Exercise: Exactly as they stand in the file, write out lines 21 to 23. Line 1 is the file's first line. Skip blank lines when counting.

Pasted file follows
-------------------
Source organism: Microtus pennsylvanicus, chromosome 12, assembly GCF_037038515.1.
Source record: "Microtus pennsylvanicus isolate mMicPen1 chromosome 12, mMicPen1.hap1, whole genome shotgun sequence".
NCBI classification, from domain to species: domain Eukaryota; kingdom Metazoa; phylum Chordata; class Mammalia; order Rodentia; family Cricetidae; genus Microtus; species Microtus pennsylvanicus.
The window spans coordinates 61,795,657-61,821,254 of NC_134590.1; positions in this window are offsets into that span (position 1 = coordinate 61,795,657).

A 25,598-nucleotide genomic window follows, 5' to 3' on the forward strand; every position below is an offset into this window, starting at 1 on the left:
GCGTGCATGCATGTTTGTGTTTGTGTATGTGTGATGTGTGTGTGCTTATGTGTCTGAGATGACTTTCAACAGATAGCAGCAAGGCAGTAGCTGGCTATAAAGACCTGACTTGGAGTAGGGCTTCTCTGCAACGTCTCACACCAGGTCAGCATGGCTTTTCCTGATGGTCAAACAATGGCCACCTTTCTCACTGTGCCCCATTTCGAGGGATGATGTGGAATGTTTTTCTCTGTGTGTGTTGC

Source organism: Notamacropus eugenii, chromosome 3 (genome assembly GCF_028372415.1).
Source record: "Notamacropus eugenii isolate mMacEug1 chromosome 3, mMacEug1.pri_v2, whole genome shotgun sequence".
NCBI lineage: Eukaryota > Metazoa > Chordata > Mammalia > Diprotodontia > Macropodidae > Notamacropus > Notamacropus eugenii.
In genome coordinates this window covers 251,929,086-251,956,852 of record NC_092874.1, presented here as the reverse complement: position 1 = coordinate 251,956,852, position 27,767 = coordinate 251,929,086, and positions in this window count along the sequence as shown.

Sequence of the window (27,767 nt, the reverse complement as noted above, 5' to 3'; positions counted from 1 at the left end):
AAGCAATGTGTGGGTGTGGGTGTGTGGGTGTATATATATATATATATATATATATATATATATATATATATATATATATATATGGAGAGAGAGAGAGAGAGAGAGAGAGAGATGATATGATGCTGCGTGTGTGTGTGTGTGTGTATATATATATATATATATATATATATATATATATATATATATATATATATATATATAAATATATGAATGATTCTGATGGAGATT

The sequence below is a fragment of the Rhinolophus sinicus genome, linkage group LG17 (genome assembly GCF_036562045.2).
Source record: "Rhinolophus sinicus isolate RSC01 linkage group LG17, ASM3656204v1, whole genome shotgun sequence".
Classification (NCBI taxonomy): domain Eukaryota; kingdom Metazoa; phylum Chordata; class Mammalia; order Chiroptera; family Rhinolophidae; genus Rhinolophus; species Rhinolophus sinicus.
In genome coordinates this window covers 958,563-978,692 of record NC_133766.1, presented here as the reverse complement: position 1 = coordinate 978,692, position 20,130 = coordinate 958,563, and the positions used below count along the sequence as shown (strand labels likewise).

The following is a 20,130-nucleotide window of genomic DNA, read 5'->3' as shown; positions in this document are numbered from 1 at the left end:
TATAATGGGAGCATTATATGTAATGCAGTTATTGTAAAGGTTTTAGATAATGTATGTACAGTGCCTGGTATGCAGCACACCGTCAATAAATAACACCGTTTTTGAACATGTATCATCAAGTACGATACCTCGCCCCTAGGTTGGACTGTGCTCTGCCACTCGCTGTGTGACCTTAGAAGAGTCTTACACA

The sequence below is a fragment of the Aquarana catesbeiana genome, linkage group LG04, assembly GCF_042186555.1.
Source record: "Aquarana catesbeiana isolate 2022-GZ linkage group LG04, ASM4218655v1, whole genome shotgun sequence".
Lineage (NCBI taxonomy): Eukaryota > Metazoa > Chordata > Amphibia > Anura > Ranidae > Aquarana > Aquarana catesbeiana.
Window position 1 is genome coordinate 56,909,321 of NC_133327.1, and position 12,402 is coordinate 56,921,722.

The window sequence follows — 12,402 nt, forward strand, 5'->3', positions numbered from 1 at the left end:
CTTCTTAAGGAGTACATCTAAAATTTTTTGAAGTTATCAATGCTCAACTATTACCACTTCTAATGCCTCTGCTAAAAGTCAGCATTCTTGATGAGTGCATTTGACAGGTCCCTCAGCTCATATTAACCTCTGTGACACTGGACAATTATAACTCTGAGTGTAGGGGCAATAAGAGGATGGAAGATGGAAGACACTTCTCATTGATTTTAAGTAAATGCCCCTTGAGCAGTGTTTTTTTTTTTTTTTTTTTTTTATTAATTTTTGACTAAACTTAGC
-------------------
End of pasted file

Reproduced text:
Lineage (NCBI taxonomy): Eukaryota > Metazoa > Chordata > Amphibia > Anura > Ranidae > Aquarana > Aquarana catesbeiana.
Window position 1 is genome coordinate 56,909,321 of NC_133327.1, and position 12,402 is coordinate 56,921,722.

The window sequence follows — 12,402 nt, forward strand, 5'->3', positions numbered from 1 at the left end: